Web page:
Here’s the truth: call center service levels tell you almost nothing about your team’s performance. They focus on how fast calls are answered, not why customers leave.

The outdated 80/20 rule, which says that 80% of calls should be answered in 20 seconds, falls short of actually evaluating agent performance. It mainly serves as a staffing guide for management rather than an accurate performance indicator.

Focusing on service levels should only be used by upper management to forecast call volumes and staff scheduling. That’s it.

If you want to use call center service levels to make data-driven improvements, you should also be using other key metrics and performance indicators to get a more comprehensive understanding of call center performance.

Call Service Levels Aren’t Good Performance Benchmarks

Service levels are a good starting point to check how responsive your call center is, but they shouldn’t be the only yardstick for judging agent performance.

Instead, you should consider a variety of metrics and elements that impact both your agents and your customers. This balanced approach gives you a clearer and fairer idea of how things are really going at your call center.

Let’s take a look at some of the downsides of using call service levels as performance indicators:

  • Pressure on Agents: The 80/20 rule can make agents feel rushed to answer calls quickly, sometimes at the expense of customer service quality. High occupancy levels mean agents are on calls almost non-stop. If it’s above 85%, agents might feel overwhelmed and less efficient, which means they have a higher likelihood of burning out.
  • Impact on Customer Service Quality: Agents hurrying to meet goals can mean they’re not actually solving your customers’ problems. Instead, they’re rushing to get off the phone so they can get to the next call.
  • Misalignment with Actual Operational Realities: Service-level goals can be rigid and might not account for things like call volume and flow, which agents can’t always control.
  • Overutilization of Agents: Pushing for high service levels can overwork agents, which again means they’re more likely to burn out.
  • Lack of Holistic Performance Assessment: Relying just on service levels misses other vital metrics like First Call Resolution (FCR), Customer Satisfaction (CSAT), and Average Handle Time (AHT), which give a more complete picture of performance.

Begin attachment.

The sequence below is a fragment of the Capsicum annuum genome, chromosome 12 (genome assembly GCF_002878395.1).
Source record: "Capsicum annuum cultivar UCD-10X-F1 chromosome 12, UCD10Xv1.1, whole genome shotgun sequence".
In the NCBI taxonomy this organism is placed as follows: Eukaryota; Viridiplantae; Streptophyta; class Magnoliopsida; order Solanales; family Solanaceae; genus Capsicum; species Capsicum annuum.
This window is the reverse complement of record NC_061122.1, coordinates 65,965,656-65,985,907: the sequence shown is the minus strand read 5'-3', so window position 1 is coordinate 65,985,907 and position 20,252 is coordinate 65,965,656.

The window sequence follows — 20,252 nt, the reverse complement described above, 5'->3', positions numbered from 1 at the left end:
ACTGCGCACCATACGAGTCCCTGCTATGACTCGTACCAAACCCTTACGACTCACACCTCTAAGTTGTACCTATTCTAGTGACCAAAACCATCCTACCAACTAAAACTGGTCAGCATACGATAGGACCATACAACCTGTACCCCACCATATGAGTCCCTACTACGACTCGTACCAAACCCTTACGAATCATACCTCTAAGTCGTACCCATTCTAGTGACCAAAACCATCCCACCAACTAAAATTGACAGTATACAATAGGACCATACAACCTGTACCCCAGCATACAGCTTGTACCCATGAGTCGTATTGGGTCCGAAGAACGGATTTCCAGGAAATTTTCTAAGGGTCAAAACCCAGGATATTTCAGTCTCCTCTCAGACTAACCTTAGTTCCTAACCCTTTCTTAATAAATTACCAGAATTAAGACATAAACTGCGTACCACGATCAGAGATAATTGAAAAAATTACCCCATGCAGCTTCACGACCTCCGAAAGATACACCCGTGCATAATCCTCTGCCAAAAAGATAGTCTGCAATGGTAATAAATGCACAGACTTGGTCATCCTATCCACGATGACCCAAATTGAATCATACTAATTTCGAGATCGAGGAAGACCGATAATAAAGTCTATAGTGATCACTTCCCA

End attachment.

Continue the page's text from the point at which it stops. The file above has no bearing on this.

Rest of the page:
Ditch the 80/20 Service Level

The 80/20 rule is a well-known standard in the call center world, indicating that 80% of calls should be answered within 20 seconds. Unfortunately, this dated advice isn’t a great agent performance indicator.

For starters, it seems to have been arbitrarily chosen back in the day without solid evidence to support its effectiveness. It’s essentially a one-size-fits-all approach that doesn’t always align with the unique needs of different businesses or industries.

It’s also rigid and lacks the flexibility to adapt to the natural ebbs and flows of call volume. Not to mention, sticking strictly to the 80/20 rule can mean neglecting a portion of your calls—what happens to the 20% of callers who wait longer than 20 seconds? These customers are often sidelined, compromising their satisfaction to hit a benchmark.

And probably the worst outcome of focusing on service levels is that the emphasis on speed can often overshadow the importance of actually solving customer problems. In the rush to meet the 80/20 standard, agents might skimp on quality, leaving customers with superficial solutions and an unsatisfying experience.

Here’s What Call Center Service Levels Tell You

Call center service levels tell you only two things:

  • How Fast Calls Are Answered: This is pretty straightforward. Call center service levels tell you the speed at which calls are answered. The benefit here is that it can help you ensure that your customers aren’t left hanging on the line for too long.
  • If Your Staffing is Efficient: Keeping an eye on your service levels can help you figure out if you’ve got too many or too few agents during those unpredictable swings in call volume. This is key for fine-tuning your staffing plans—you want to make sure you’re not short-staffed when it’s busy or wasting money on extra labor when things are quiet.

Here’s What Call Center Service Levels Don’t Tell You